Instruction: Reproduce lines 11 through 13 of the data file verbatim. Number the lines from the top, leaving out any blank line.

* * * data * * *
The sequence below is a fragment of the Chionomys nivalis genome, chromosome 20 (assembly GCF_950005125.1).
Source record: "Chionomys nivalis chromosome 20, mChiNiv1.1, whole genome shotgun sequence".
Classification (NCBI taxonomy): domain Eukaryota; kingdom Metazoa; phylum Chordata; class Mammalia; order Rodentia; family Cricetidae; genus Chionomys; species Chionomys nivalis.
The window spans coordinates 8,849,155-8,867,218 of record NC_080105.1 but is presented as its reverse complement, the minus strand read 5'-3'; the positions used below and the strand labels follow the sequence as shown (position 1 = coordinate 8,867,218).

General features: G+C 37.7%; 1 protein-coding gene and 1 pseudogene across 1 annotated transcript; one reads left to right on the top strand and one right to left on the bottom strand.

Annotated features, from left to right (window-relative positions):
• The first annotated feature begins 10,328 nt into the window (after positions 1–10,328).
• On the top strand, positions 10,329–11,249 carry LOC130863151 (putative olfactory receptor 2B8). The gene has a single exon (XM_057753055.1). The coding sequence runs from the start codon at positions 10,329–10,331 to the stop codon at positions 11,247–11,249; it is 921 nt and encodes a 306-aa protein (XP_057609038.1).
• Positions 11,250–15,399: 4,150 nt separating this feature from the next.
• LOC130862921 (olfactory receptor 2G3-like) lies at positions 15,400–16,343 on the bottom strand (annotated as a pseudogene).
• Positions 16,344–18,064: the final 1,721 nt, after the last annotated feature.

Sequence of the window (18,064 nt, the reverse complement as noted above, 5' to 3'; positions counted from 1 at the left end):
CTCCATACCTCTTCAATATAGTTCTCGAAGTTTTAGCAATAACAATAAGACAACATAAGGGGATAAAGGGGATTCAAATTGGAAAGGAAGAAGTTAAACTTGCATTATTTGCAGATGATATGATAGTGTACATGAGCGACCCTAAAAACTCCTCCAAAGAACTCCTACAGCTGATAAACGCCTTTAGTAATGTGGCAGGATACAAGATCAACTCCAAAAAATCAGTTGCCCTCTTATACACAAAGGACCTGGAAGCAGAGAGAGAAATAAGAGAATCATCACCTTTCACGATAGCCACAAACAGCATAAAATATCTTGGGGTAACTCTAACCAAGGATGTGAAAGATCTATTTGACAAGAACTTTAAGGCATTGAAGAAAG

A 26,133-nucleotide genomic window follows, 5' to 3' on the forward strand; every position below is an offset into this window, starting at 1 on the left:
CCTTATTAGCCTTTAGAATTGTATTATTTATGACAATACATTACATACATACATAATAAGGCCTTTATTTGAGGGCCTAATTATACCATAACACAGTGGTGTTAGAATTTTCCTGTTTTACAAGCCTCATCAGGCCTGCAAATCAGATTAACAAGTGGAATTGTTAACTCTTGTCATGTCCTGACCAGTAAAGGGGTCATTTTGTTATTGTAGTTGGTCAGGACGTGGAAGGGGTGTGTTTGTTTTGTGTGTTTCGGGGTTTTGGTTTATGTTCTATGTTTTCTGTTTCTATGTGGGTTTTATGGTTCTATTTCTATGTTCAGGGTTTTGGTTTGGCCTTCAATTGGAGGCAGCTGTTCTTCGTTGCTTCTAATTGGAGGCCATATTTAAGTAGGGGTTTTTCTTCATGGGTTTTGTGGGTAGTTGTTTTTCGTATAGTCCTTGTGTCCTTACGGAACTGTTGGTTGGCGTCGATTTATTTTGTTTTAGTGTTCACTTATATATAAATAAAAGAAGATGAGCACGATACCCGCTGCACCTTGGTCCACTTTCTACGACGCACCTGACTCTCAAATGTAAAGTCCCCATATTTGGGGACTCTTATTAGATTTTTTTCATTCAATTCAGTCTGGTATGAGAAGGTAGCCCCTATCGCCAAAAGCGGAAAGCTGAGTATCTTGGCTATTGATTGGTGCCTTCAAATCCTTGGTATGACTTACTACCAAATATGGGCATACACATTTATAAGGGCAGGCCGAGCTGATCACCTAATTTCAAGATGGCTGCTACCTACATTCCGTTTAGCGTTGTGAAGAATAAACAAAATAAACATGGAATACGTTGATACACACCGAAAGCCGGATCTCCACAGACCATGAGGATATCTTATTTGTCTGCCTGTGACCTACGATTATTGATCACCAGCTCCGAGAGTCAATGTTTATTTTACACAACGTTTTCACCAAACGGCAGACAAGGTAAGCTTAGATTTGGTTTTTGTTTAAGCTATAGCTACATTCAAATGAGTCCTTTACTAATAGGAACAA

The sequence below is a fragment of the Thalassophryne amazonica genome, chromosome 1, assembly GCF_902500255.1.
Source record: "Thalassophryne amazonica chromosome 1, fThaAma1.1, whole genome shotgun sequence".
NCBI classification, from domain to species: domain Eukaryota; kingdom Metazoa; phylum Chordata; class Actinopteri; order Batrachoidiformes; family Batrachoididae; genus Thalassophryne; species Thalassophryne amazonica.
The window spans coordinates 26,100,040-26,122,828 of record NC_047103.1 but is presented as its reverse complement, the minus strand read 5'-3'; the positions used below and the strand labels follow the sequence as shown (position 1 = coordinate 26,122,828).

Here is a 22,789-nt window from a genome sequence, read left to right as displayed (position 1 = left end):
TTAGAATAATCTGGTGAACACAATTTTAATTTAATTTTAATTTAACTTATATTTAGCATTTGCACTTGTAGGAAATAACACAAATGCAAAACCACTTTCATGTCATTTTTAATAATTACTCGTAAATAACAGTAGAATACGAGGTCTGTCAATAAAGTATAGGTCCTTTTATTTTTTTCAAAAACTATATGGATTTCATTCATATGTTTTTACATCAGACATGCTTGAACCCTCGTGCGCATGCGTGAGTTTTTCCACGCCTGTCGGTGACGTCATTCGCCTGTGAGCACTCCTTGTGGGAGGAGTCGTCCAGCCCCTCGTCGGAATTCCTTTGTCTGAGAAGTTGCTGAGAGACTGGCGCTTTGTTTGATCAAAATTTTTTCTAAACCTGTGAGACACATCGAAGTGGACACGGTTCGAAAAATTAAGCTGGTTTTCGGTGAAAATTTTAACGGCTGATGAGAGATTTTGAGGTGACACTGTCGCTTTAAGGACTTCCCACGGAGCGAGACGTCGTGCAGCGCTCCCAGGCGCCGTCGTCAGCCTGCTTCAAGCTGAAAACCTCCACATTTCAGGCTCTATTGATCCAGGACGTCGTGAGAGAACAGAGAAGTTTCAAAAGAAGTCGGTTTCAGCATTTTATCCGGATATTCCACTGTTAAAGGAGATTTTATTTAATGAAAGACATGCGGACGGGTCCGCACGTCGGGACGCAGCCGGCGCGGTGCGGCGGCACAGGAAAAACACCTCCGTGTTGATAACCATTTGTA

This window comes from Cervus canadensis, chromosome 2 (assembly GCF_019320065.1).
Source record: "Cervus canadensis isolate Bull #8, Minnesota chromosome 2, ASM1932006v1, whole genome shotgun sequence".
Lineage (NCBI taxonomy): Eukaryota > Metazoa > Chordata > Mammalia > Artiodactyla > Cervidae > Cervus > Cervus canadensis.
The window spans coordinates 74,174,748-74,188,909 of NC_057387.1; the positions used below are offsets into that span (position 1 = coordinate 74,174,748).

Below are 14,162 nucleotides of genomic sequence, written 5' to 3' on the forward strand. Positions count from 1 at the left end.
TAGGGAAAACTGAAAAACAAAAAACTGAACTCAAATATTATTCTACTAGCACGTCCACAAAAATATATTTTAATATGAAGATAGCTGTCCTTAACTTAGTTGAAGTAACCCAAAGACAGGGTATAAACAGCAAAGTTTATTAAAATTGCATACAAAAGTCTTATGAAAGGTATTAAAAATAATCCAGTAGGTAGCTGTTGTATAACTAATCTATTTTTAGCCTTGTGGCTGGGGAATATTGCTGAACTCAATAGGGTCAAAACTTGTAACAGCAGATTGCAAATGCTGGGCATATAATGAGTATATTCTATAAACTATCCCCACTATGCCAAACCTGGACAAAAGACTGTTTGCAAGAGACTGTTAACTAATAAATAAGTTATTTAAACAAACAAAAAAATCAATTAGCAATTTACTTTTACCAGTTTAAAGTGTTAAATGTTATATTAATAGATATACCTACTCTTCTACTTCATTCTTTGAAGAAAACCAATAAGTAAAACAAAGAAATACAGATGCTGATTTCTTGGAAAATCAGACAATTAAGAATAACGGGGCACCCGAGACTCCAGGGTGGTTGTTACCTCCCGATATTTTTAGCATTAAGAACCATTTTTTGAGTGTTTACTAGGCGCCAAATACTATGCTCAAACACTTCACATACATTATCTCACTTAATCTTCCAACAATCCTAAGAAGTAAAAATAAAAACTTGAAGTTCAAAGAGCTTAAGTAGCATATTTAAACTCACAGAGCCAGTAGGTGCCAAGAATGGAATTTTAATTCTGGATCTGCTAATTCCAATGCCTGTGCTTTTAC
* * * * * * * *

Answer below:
• Positions 16,344–18,064: the final 1,721 nt, after the last annotated feature.

Sequence of the window (18,064 nt, the reverse complement as noted above, 5' to 3'; positions counted from 1 at the left end):
CTCCATACCTCTTCAATATAGTTCTCGAAGTTTTAGCAATAACAATAAGACAACATAAGGGGATAAAGGGGATTCAAATTGGAAAGGAAGAAGTTAAACTTGCATTATTTGCAGATGATATGATAGTGTACATGAGCGACCCTAAAAACTCCTCCAAAGAACTCCTACAGCTGATAAACGCCTTTAGTAATGTGGCAGGATACAAGATCAACTCCAAAAAATCAGTTGCCCTCTTATACACAAAGGACCTGGAAGCAGAGAGAGAAATAAGAGAATCATCACCTTTCACGATAGCCACAAACAGCATAAAATATCTTGGGGTAACTCTAACCAAGGATGTGAAAGATCTATTTGACAAGAACTTTAAGGCATTGAAGAAAG